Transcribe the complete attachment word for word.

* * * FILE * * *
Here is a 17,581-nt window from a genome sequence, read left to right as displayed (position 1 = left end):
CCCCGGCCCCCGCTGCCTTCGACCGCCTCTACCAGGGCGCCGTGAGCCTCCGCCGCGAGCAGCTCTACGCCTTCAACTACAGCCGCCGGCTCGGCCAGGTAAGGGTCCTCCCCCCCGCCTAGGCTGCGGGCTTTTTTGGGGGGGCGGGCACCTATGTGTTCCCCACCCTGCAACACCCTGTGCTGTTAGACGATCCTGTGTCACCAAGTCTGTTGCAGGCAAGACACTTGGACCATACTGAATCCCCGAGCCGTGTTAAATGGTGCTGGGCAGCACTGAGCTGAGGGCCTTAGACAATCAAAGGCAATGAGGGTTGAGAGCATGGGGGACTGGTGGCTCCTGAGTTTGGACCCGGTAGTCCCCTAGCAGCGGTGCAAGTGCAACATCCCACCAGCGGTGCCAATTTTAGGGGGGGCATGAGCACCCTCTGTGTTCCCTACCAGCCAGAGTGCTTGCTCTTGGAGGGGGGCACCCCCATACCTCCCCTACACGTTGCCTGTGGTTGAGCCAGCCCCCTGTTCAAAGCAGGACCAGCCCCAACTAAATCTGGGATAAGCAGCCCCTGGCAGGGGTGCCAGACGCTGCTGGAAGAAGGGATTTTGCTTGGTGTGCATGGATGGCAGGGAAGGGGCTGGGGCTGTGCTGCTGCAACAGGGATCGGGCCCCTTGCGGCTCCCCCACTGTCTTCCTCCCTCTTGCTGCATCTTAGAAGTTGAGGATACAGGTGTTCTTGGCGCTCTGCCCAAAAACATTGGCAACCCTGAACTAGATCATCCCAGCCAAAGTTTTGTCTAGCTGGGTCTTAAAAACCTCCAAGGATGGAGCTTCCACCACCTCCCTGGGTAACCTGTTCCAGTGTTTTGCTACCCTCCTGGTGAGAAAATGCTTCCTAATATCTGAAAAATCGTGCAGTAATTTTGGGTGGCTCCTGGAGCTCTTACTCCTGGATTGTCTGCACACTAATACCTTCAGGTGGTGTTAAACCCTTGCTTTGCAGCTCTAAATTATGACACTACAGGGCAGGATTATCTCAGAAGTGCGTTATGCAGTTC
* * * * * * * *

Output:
Here is a 17,581-nt window from a genome sequence, read left to right as displayed (position 1 = left end):
CCCCGGCCCCCGCTGCCTTCGACCGCCTCTACCAGGGCGCCGTGAGCCTCCGCCGCGAGCAGCTCTACGCCTTCAACTACAGCCGCCGGCTCGGCCAGGTAAGGGTCCTCCCCCCCGCCTAGGCTGCGGGCTTTTTTGGGGGGGCGGGCACCTATGTGTTCCCCACCCTGCAACACCCTGTGCTGTTAGACGATCCTGTGTCACCAAGTCTGTTGCAGGCAAGACACTTGGACCATACTGAATCCCCGAGCCGTGTTAAATGGTGCTGGGCAGCACTGAGCTGAGGGCCTTAGACAATCAAAGGCAATGAGGGTTGAGAGCATGGGGGACTGGTGGCTCCTGAGTTTGGACCCGGTAGTCCCCTAGCAGCGGTGCAAGTGCAACATCCCACCAGCGGTGCCAATTTTAGGGGGGGCATGAGCACCCTCTGTGTTCCCTACCAGCCAGAGTGCTTGCTCTTGGAGGGGGGCACCCCCATACCTCCCCTACACGTTGCCTGTGGTTGAGCCAGCCCCCTGTTCAAAGCAGGACCAGCCCCAACTAAATCTGGGATAAGCAGCCCCTGGCAGGGGTGCCAGACGCTGCTGGAAGAAGGGATTTTGCTTGGTGTGCATGGATGGCAGGGAAGGGGCTGGGGCTGTGCTGCTGCAACAGGGATCGGGCCCCTTGCGGCTCCCCCACTGTCTTCCTCCCTCTTGCTGCATCTTAGAAGTTGAGGATACAGGTGTTCTTGGCGCTCTGCCCAAAAACATTGGCAACCCTGAACTAGATCATCCCAGCCAAAGTTTTGTCTAGCTGGGTCTTAAAAACCTCCAAGGATGGAGCTTCCACCACCTCCCTGGGTAACCTGTTCCAGTGTTTTGCTACCCTCCTGGTGAGAAAATGCTTCCTAATATCTGAAAAATCGTGCAGTAATTTTGGGTGGCTCCTGGAGCTCTTACTCCTGGATTGTCTGCACACTAATACCTTCAGGTGGTGTTAAACCCTTGCTTTGCAGCTCTAAATTATGACACTACAGGGCAGGATTATCTCAGAAGTGCGTTATGCAGTTC